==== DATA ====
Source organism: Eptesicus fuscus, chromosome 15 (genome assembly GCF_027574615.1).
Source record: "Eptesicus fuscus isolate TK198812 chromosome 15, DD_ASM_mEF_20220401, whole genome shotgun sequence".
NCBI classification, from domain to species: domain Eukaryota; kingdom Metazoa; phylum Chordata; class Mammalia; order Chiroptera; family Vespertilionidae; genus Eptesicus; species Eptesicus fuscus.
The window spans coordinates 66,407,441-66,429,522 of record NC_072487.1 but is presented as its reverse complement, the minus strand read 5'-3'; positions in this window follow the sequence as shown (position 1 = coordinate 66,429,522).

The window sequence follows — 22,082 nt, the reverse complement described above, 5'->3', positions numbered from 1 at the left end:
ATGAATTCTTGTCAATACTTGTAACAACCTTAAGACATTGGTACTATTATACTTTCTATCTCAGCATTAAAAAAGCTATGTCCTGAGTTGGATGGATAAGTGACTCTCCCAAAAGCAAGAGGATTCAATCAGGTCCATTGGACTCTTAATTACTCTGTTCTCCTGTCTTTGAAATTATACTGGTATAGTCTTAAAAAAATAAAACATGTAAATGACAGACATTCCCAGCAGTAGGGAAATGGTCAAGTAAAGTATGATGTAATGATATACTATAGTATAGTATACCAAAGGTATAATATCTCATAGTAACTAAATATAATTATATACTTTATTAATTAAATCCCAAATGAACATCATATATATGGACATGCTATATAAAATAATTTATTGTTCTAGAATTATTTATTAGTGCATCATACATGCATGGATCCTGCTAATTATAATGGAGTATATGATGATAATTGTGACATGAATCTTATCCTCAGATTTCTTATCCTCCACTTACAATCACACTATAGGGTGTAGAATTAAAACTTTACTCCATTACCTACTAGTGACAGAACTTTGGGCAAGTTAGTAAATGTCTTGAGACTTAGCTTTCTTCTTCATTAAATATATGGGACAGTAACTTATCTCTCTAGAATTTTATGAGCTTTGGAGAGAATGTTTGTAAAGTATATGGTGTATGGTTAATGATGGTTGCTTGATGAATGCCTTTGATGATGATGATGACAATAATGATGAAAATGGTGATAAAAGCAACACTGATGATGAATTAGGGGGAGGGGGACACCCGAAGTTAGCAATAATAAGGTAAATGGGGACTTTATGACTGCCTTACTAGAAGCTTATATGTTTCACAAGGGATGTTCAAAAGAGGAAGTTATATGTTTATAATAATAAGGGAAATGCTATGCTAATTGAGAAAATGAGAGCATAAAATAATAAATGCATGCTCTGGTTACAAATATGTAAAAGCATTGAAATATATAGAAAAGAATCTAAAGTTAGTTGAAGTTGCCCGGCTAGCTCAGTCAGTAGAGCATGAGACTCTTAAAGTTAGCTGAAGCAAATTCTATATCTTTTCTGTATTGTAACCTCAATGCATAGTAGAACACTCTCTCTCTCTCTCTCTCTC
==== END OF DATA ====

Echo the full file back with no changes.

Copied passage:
Source organism: Eptesicus fuscus, chromosome 15 (genome assembly GCF_027574615.1).
Source record: "Eptesicus fuscus isolate TK198812 chromosome 15, DD_ASM_mEF_20220401, whole genome shotgun sequence".
NCBI classification, from domain to species: domain Eukaryota; kingdom Metazoa; phylum Chordata; class Mammalia; order Chiroptera; family Vespertilionidae; genus Eptesicus; species Eptesicus fuscus.
The window spans coordinates 66,407,441-66,429,522 of record NC_072487.1 but is presented as its reverse complement, the minus strand read 5'-3'; positions in this window follow the sequence as shown (position 1 = coordinate 66,429,522).

The window sequence follows — 22,082 nt, the reverse complement described above, 5'->3', positions numbered from 1 at the left end:
ATGAATTCTTGTCAATACTTGTAACAACCTTAAGACATTGGTACTATTATACTTTCTATCTCAGCATTAAAAAAGCTATGTCCTGAGTTGGATGGATAAGTGACTCTCCCAAAAGCAAGAGGATTCAATCAGGTCCATTGGACTCTTAATTACTCTGTTCTCCTGTCTTTGAAATTATACTGGTATAGTCTTAAAAAAATAAAACATGTAAATGACAGACATTCCCAGCAGTAGGGAAATGGTCAAGTAAAGTATGATGTAATGATATACTATAGTATAGTATACCAAAGGTATAATATCTCATAGTAACTAAATATAATTATATACTTTATTAATTAAATCCCAAATGAACATCATATATATGGACATGCTATATAAAATAATTTATTGTTCTAGAATTATTTATTAGTGCATCATACATGCATGGATCCTGCTAATTATAATGGAGTATATGATGATAATTGTGACATGAATCTTATCCTCAGATTTCTTATCCTCCACTTACAATCACACTATAGGGTGTAGAATTAAAACTTTACTCCATTACCTACTAGTGACAGAACTTTGGGCAAGTTAGTAAATGTCTTGAGACTTAGCTTTCTTCTTCATTAAATATATGGGACAGTAACTTATCTCTCTAGAATTTTATGAGCTTTGGAGAGAATGTTTGTAAAGTATATGGTGTATGGTTAATGATGGTTGCTTGATGAATGCCTTTGATGATGATGATGACAATAATGATGAAAATGGTGATAAAAGCAACACTGATGATGAATTAGGGGGAGGGGGACACCCGAAGTTAGCAATAATAAGGTAAATGGGGACTTTATGACTGCCTTACTAGAAGCTTATATGTTTCACAAGGGATGTTCAAAAGAGGAAGTTATATGTTTATAATAATAAGGGAAATGCTATGCTAATTGAGAAAATGAGAGCATAAAATAATAAATGCATGCTCTGGTTACAAATATGTAAAAGCATTGAAATATATAGAAAAGAATCTAAAGTTAGTTGAAGTTGCCCGGCTAGCTCAGTCAGTAGAGCATGAGACTCTTAAAGTTAGCTGAAGCAAATTCTATATCTTTTCTGTATTGTAACCTCAATGCATAGTAGAACACTCTCTCTCTCTCTCTCTCTC